Secrecy, I’m not so sure. There is no way to recruit over the Internet without the risk that your new Winston Smith is an enemy, just as he must take the risk that the organisation he is joining is enemy-controlled.

    Posted March 14, 2016 at 4:15 pm | Permalink
  2. Eventually, near-world-ending WMD (bio-variety most likely) could become garage-brewable. If we do get there (10% likely in 50 years?) we may wish for an omnipotent UN+ surveillance state. But I oppose one for now – we should just focus on making sure you can never 3d print the end of the world for fewer than 100 million dollars.

    Posted March 14, 2016 at 4:29 pm | Permalink
  3. Musey says

    I completely agree with you Malcolm. We are constantly monitored and it doesn’t sit well with me, but there is nothing to be done about it unless we want to live like we’re still in the fifties. Even then the degree to which we can opt out is severely restricted.

    Here, the latest ruse by the government under the pretext of protecting us from terrorists, is to collect and hold for two years, the metadata from every computer. The financial cost of this extraordinary surveillance is to be borne by those being watched.

    Every year we submit tax returns where we go through the farce of revealing all our financial details. It’s completely pointless because they already know. I received a series of very threatening letters last year wherein I was informed by the the tax office that they had the power to take money from my bank account without my knowledge or permission. This was for a sum of money that I did not owe. A complete stuff up by the tax office for which I received no apology, and wasted hours talking to morons on the phone.

    I do think there is a move to use old technology, that is, older less sophisticated phones. Also, a reluctance to buy some of the latest household gadgets such as TVs that record your conversations. I was listening to a man (on the news) the other day who says that technology is throughout our homes, in the living room, in the kitchen, in the bedroom, gathering information. As recently as year ago, I would have laughed at him.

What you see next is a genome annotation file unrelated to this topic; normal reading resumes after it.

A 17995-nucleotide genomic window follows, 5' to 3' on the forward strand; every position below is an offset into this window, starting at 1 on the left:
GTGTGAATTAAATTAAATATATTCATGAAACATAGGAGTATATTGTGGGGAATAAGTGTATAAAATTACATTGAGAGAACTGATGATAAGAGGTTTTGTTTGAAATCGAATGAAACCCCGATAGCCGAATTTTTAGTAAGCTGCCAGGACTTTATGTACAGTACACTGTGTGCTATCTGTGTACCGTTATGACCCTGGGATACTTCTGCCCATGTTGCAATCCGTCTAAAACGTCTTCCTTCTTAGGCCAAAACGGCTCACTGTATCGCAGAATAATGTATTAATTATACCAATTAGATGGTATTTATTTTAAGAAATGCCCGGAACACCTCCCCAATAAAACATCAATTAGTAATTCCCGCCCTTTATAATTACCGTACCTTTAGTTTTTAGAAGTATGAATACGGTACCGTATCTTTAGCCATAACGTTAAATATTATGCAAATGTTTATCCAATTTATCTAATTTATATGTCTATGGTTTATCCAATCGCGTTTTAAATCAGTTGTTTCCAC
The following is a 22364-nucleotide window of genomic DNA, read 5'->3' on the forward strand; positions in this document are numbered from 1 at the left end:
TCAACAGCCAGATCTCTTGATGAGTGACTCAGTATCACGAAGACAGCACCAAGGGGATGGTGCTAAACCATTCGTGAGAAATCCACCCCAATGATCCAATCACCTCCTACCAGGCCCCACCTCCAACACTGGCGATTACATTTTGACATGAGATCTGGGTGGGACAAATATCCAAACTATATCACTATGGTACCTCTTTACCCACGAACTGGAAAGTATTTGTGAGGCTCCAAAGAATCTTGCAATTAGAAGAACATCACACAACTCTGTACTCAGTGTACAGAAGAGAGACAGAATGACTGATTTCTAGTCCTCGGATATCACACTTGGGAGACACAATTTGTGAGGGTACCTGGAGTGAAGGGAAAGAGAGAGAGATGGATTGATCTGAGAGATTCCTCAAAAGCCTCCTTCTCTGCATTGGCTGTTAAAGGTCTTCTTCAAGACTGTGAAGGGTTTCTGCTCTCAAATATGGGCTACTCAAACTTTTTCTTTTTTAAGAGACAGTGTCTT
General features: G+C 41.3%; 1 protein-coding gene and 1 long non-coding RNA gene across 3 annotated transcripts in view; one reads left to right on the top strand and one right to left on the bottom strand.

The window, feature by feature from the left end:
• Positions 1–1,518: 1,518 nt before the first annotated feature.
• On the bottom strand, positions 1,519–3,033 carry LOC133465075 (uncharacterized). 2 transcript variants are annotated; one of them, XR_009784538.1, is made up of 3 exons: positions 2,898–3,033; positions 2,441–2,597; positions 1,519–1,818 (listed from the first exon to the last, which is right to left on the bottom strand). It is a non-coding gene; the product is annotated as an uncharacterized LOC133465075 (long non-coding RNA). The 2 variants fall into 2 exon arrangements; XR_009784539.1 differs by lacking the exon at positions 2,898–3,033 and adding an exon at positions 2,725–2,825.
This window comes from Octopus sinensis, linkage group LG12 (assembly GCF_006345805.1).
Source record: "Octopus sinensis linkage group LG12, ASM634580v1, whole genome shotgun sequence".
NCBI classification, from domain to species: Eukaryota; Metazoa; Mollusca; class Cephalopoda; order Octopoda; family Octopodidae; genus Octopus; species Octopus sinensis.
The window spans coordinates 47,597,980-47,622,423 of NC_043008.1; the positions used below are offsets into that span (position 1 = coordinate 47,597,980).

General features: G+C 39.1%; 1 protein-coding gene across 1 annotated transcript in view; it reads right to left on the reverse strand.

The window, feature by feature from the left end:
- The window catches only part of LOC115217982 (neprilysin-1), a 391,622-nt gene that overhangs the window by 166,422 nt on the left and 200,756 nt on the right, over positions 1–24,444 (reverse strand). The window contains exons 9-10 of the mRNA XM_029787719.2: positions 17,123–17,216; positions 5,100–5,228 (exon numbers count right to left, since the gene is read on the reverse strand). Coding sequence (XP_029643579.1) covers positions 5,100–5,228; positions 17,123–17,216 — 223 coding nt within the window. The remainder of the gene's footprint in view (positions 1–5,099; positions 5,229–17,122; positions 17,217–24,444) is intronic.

Posted March 14, 2016 at 8:08 pm | Permalink
  4. Malcolm says


    Secrecy, I’m not so sure…

    Absolute existential secrecy is all but impossible. But secrecy in the sense of private conversations is another matter — though of course there is no airtight warrant against betrayal, and the larger the movement, and the higher the stakes all round, the more likely it becomes.

    Posted March 14, 2016 at 10:22 pm | Permalink
  5. Malcolm says


    Eventually, near-world-ending WMD (bio-variety most likely) could become garage-brewable. If we do get there (10% likely in 50 years?) we may wish for an omnipotent UN+ surveillance state.

    Yet another depressing fact: such things are all too likely to be technologically available before long. Nanotech offers some frightening possibilities too, including one fairly simple idea that is so awful I won’t even talk about it here.

    When we get to the point where our only choices are annihilation by WMDs or an omnipotent (and presumably omniscient) UN surveillance state, the party’s pretty much over, as far as I am concerned.

    I think I’d prefer the WMDs.

    Frank Herbert wrote, in the “prehistory” of his Dune series, about something called the “Butlerian Jihad“: a long-ago revolt against thinking machines. It seemed far-fetched when I read the book as a boy, but makes more sense all the time.

    Posted March 14, 2016 at 10:31 pm | Permalink
  6. Malcolm says


    Shall I assume you won’t be getting one of these?

    Posted March 14, 2016 at 10:34 pm | Permalink
  7. JK says


    Posted March 15, 2016 at 7:02 am | Permalink
  8. Musey says

    Definitely no, Malcolm. I’m strictly low-tech but because I had such an old phone until recently, my replacement brings me right up to the minute. It’s wasted on me, and yes, I often leave it at home, not because I’m worried about being tracked but because I forget to take it with me.

    Ant says he will write a response to you when he stops working 14 hour nights. He hasn’t forgotten. For a minute there, I thought he had changed.

    The engagement party is Saturday. What relation is my future daughter in law’s father to me? I have heard that the man is a Trump supporter, not that it makes any difference from here but it does demonstrate how invested we, in far away places, have become in a contest in which we have no say.

    Posted March 16, 2016 at 4:30 am | Permalink